The fact that my brother became president is in keeping with his trajectory, his character. He was always a wonderful leader, he was always charismatic, and he was always ambitious. There were moments in his career when he felt his destiny resided in something larger than what he was doing at the time.

There was a moment when I walked into his office and said, “How are you?” And he said, “I feel like I'm not doing what I'm supposed to be doing.” I laughed at him because he was a law professor, he was consulting for a law firm, and he was a state senator. I said, “Only you would be doing all three of those things and regard yourself as an underachiever.” This was back in maybe 2003. So that indicated to me that there was something pulling him toward this place. So I'm not too surprised.

I think that he is well-suited for the job, because he's so even-tempered. But he is a very private man in many ways. He likes meditative moments, and he likes long walks by himself. He doesn't get those things. That's, I think, the hardest part.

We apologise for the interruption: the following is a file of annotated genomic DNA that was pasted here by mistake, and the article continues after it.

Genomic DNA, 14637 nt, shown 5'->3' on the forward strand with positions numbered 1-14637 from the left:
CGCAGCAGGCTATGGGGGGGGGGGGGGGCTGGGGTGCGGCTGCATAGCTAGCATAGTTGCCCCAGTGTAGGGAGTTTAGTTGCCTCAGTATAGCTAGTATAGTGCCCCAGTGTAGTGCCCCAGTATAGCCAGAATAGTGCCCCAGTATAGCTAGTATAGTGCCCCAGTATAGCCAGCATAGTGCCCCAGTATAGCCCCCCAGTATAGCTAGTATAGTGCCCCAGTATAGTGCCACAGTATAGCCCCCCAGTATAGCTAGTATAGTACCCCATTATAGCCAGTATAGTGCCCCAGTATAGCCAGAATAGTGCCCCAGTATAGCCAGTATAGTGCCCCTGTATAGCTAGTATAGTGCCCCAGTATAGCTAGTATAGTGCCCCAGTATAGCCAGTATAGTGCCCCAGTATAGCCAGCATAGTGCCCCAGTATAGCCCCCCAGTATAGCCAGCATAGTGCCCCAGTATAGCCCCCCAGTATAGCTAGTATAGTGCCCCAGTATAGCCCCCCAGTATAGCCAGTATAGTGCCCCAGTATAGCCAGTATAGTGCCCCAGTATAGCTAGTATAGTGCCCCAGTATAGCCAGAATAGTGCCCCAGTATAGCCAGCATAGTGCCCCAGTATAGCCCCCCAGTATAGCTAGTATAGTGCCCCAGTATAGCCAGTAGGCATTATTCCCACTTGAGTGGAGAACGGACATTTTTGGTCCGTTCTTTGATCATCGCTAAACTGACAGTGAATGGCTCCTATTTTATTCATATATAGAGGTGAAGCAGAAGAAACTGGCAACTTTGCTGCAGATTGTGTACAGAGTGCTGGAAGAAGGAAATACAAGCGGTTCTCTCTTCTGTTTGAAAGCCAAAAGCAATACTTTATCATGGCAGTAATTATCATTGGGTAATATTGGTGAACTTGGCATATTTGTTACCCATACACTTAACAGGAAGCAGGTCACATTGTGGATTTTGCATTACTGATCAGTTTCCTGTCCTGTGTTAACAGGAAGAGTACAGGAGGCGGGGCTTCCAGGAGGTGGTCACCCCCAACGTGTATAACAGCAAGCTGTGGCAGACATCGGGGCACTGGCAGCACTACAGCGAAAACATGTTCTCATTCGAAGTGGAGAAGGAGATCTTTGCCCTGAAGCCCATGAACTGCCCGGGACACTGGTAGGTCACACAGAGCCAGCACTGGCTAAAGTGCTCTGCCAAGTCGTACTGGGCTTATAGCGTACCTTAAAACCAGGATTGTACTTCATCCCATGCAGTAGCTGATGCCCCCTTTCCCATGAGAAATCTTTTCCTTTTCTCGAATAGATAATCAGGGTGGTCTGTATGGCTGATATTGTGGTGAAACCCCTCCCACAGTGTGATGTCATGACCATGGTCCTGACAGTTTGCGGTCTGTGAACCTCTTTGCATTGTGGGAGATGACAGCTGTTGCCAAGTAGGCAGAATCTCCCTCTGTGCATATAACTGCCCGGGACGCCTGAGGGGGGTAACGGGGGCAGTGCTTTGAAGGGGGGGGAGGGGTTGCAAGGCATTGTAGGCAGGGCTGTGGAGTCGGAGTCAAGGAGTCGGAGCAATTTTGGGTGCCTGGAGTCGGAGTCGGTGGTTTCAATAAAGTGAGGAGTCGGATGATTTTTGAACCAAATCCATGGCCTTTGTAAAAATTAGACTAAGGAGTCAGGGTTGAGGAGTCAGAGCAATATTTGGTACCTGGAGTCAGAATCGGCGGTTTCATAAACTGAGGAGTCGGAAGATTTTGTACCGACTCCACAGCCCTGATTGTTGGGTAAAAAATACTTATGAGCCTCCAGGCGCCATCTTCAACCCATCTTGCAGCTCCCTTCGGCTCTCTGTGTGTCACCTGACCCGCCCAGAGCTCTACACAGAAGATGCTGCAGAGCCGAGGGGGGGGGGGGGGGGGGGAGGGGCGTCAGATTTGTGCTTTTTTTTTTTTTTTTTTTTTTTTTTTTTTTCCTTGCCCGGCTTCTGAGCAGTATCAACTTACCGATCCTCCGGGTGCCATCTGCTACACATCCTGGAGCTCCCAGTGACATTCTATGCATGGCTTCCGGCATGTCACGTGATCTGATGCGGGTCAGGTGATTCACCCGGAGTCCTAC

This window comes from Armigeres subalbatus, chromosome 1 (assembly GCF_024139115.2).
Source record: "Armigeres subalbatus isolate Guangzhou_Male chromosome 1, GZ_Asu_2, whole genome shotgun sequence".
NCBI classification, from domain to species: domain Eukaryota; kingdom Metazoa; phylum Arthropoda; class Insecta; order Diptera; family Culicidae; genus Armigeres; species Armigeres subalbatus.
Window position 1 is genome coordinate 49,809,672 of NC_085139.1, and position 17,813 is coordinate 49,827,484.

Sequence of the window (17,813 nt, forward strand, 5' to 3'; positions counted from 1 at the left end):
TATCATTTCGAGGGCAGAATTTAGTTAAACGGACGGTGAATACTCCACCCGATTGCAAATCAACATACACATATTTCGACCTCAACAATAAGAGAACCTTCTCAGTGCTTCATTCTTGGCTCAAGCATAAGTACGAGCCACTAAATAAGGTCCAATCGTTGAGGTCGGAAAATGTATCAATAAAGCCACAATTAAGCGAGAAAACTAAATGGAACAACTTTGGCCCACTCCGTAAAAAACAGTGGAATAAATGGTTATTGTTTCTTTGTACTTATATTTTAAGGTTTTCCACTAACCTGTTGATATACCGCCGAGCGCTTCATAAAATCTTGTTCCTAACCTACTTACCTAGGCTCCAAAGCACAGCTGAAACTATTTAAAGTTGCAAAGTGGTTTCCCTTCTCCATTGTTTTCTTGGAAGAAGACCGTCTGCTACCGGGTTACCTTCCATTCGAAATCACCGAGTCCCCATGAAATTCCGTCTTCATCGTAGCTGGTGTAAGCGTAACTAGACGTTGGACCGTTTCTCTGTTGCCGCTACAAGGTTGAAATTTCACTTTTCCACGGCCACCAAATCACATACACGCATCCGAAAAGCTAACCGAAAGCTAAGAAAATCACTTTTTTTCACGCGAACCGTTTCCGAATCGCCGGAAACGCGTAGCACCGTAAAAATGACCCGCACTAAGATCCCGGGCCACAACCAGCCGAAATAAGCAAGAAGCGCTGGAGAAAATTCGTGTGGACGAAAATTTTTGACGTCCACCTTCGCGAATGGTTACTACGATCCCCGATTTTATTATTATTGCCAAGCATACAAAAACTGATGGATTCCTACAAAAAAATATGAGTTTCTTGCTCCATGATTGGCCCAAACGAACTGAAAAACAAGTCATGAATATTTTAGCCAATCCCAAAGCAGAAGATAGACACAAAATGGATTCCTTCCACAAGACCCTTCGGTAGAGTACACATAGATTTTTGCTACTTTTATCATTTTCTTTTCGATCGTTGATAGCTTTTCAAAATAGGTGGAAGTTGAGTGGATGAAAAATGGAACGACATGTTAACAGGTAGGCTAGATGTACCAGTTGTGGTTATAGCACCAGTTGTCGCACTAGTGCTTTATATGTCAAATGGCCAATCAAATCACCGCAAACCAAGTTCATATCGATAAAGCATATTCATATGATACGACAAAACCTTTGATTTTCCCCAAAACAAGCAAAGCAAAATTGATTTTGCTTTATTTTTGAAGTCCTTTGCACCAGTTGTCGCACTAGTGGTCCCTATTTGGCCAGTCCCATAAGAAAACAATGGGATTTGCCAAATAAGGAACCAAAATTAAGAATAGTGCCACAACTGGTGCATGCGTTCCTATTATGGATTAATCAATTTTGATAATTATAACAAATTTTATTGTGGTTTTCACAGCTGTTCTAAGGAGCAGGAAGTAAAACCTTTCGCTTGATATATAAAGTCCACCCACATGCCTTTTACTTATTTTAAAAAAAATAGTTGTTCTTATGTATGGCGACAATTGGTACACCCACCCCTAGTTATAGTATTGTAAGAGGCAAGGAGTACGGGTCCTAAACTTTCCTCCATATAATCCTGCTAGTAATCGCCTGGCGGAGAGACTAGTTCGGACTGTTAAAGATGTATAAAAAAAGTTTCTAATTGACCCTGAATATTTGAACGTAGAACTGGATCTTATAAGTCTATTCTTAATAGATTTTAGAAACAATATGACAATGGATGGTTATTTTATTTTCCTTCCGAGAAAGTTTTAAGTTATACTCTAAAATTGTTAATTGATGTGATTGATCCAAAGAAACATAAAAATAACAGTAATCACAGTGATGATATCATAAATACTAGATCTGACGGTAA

He is inclined to try to represent the largest possible constituency, to try to build bridges, even though there has been some backlash from people who are working only to bring him down. But the truth is, there are also a large number of people who were brought to a place of cooperation as a result of his example. I think his coolness, his fairness, his idealism, coupled with a certain pragmatism, make him well-suited to the job. I think all of those things were in evidence while Mom was alive and I think that she would have seen that it made sense for him to be where he is now.

Korten: So what's next for you?

Ng: I want to finish my novel, but I'm not sure when. I am teaching social studies methods and a practicum at the college of education, and I supervise student teachers in the field. I do multicultural education and am also consulting for the East-West Center. And I have two kids, and I'm going to begin painting soon. So it's hard to find time. I think, how lucky we are to be able to have all these choices.

Fran KortenFran Korten interviewed Maya Soetoro-Ng for Beyond Prisons, the Summer 2011 issue of YES! Magazine.